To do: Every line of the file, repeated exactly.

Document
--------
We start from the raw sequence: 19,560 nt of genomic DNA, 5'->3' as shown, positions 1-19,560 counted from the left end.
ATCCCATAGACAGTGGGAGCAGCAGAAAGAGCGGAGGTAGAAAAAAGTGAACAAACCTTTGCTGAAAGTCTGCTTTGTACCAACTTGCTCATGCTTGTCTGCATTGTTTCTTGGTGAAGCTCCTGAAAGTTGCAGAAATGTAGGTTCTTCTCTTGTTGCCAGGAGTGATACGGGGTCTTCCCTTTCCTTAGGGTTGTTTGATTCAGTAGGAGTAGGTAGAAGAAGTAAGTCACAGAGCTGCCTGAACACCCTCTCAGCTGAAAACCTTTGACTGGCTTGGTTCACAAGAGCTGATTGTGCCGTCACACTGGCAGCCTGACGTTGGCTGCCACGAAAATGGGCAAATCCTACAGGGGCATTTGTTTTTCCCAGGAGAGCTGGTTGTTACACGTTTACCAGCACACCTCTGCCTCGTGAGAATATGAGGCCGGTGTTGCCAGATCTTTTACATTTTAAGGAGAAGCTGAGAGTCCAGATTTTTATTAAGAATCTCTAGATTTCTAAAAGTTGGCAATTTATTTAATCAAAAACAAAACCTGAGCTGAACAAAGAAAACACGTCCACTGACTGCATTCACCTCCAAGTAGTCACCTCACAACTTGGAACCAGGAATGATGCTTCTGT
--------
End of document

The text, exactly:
We start from the raw sequence: 19,560 nt of genomic DNA, 5'->3' as shown, positions 1-19,560 counted from the left end.
ATCCCATAGACAGTGGGAGCAGCAGAAAGAGCGGAGGTAGAAAAAAGTGAACAAACCTTTGCTGAAAGTCTGCTTTGTACCAACTTGCTCATGCTTGTCTGCATTGTTTCTTGGTGAAGCTCCTGAAAGTTGCAGAAATGTAGGTTCTTCTCTTGTTGCCAGGAGTGATACGGGGTCTTCCCTTTCCTTAGGGTTGTTTGATTCAGTAGGAGTAGGTAGAAGAAGTAAGTCACAGAGCTGCCTGAACACCCTCTCAGCTGAAAACCTTTGACTGGCTTGGTTCACAAGAGCTGATTGTGCCGTCACACTGGCAGCCTGACGTTGGCTGCCACGAAAATGGGCAAATCCTACAGGGGCATTTGTTTTTCCCAGGAGAGCTGGTTGTTACACGTTTACCAGCACACCTCTGCCTCGTGAGAATATGAGGCCGGTGTTGCCAGATCTTTTACATTTTAAGGAGAAGCTGAGAGTCCAGATTTTTATTAAGAATCTCTAGATTTCTAAAAGTTGGCAATTTATTTAATCAAAAACAAAACCTGAGCTGAACAAAGAAAACACGTCCACTGACTGCATTCACCTCCAAGTAGTCACCTCACAACTTGGAACCAGGAATGATGCTTCTGT